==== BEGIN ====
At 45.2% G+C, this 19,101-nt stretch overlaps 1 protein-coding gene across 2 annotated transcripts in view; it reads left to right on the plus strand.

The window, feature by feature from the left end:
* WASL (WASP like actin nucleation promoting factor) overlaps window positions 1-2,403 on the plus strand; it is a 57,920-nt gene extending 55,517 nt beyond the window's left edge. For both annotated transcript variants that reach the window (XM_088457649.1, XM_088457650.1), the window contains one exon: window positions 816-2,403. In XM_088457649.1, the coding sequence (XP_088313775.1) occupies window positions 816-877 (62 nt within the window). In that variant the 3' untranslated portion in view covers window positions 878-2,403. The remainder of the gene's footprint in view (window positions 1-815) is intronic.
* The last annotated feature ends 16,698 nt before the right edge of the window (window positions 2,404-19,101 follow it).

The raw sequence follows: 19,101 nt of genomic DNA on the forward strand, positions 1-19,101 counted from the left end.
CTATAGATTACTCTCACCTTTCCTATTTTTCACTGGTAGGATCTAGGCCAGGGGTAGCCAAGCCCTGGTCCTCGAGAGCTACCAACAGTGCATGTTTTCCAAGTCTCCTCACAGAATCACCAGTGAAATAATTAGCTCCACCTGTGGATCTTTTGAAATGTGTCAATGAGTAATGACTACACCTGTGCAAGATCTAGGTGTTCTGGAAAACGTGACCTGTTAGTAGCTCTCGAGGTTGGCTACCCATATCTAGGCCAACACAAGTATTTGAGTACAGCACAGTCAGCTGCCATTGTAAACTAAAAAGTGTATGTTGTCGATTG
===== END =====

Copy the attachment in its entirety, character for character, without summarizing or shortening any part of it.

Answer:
At 45.2% G+C, this 19,101-nt stretch overlaps 1 protein-coding gene across 2 annotated transcripts in view; it reads left to right on the plus strand.

The window, feature by feature from the left end:
* WASL (WASP like actin nucleation promoting factor) overlaps window positions 1-2,403 on the plus strand; it is a 57,920-nt gene extending 55,517 nt beyond the window's left edge. For both annotated transcript variants that reach the window (XM_088457649.1, XM_088457650.1), the window contains one exon: window positions 816-2,403. In XM_088457649.1, the coding sequence (XP_088313775.1) occupies window positions 816-877 (62 nt within the window). In that variant the 3' untranslated portion in view covers window positions 878-2,403. The remainder of the gene's footprint in view (window positions 1-815) is intronic.
* The last annotated feature ends 16,698 nt before the right edge of the window (window positions 2,404-19,101 follow it).

The raw sequence follows: 19,101 nt of genomic DNA on the forward strand, positions 1-19,101 counted from the left end.
CTATAGATTACTCTCACCTTTCCTATTTTTCACTGGTAGGATCTAGGCCAGGGGTAGCCAAGCCCTGGTCCTCGAGAGCTACCAACAGTGCATGTTTTCCAAGTCTCCTCACAGAATCACCAGTGAAATAATTAGCTCCACCTGTGGATCTTTTGAAATGTGTCAATGAGTAATGACTACACCTGTGCAAGATCTAGGTGTTCTGGAAAACGTGACCTGTTAGTAGCTCTCGAGGTTGGCTACCCATATCTAGGCCAACACAAGTATTTGAGTACAGCACAGTCAGCTGCCATTGTAAACTAAAAAGTGTATGTTGTCGATTG